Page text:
Myocellular LDs provide the main lipid reservoir to provide energy by hydrolysis of the TAG they harbor and provide building blocks for membrane synthesis (Farese and Walther, 2009). To fulfill these roles, esterification of fatty acids into TAG and subsequent storage in LDs is essential. It has even been argued that plasma fatty acids are first incorporated in LDs prior to use for oxidation during exercise (Kanaley et al., 2009). Thus, LDs should be highly dynamic and be capable of readily fine-tuning to changes in the supply and demand of fatty acids.
Indeed, the LDs that make up the IMCL pool can exhibit a high turnover during both rest (Kanaley et al., 2009; Sacchetti et al., 2004) and exercise (Guo et al., 2000), whereas the total IMCL content remains unaffected (Guo et al., 2000; Sacchetti et al., 2004). In athletes, the synthesis rate of IMCL is higher than in untrained individuals (Bergman et al., 2010). By contrast, lower rates of IMCL synthesis and oxidation have been reported in obese and pre-diabetic males (Perreault et al., 2010) and in patients with type 2 diabetes (Blaak and Wagenmakers, 2002) than in healthy males. Thus, the IMCL pool in trained athletes represents a highly dynamic pool, whereas the IMCL pool in patients with type 2 diabetes has lost its dynamic character.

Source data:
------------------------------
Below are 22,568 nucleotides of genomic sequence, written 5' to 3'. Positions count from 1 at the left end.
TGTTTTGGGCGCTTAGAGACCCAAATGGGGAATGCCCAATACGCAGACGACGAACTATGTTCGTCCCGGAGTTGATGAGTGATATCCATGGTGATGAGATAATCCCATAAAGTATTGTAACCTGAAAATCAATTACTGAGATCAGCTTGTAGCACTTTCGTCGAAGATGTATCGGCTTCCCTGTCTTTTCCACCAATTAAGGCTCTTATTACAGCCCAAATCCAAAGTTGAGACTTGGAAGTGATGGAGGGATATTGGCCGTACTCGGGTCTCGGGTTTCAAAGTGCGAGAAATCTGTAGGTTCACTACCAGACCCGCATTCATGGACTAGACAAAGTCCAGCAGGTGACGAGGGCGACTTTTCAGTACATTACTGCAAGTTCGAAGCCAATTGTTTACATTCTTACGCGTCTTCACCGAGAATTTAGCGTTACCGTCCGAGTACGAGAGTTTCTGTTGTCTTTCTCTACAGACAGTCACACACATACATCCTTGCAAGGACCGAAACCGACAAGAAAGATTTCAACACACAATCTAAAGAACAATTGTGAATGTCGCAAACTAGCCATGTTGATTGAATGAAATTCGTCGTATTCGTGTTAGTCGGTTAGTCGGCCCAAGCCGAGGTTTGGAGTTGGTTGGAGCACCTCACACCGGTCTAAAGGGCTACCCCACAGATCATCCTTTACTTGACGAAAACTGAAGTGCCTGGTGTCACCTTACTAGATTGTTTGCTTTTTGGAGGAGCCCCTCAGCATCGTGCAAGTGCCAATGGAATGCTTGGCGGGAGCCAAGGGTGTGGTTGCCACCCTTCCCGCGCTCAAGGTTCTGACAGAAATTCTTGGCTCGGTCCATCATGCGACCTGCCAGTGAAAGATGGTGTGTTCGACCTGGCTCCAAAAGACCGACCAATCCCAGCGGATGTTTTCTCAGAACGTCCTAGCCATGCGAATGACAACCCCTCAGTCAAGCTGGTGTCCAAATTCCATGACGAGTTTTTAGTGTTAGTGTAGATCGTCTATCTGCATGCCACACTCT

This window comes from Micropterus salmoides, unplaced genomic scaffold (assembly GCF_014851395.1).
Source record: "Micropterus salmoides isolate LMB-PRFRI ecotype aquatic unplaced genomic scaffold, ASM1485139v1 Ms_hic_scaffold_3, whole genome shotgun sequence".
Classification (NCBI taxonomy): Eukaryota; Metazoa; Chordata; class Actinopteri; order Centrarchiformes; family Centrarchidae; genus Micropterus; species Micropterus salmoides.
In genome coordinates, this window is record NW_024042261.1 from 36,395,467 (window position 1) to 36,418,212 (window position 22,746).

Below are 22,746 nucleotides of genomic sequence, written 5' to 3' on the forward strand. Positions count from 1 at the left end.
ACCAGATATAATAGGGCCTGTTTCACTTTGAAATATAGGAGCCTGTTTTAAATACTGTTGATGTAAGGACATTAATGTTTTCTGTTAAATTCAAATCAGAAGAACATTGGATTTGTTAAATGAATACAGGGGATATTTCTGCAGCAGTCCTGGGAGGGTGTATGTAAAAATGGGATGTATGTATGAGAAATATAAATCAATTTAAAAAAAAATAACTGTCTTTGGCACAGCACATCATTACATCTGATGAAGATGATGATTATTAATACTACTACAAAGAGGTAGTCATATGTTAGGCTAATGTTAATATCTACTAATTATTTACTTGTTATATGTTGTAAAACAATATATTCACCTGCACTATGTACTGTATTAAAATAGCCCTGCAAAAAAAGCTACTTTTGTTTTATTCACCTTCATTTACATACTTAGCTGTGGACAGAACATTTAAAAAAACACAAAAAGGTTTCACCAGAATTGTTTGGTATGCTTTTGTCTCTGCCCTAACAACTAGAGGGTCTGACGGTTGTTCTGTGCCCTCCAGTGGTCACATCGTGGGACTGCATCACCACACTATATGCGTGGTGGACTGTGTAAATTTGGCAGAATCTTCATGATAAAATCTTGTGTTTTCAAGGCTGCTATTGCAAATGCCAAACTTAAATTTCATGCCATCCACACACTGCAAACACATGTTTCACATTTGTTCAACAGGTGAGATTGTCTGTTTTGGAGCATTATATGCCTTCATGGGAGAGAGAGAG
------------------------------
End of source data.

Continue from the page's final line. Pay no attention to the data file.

A highly dynamic LD pool relies on readily and efficiently sequestering fatty acids in LDs and well-controlled hydrolysis of TAG in the LD to fuel fat oxidation in a timely and adequate fashion. Studies using cell and rodent models have revealed that the absence of PLIN2 (Bosma et al., 2012a) or PLIN5 (Mason et al., 2014) results in a marked reduction in LD number and size. However, under these conditions, the most likely explanation for the loss of LDs is not the compromised incorporation of fatty acids in TAG, but rather uncontrolled and/or continuous lipolysis. However, data from human studies on sequestering and release of fatty acids from LDs are largely lacking.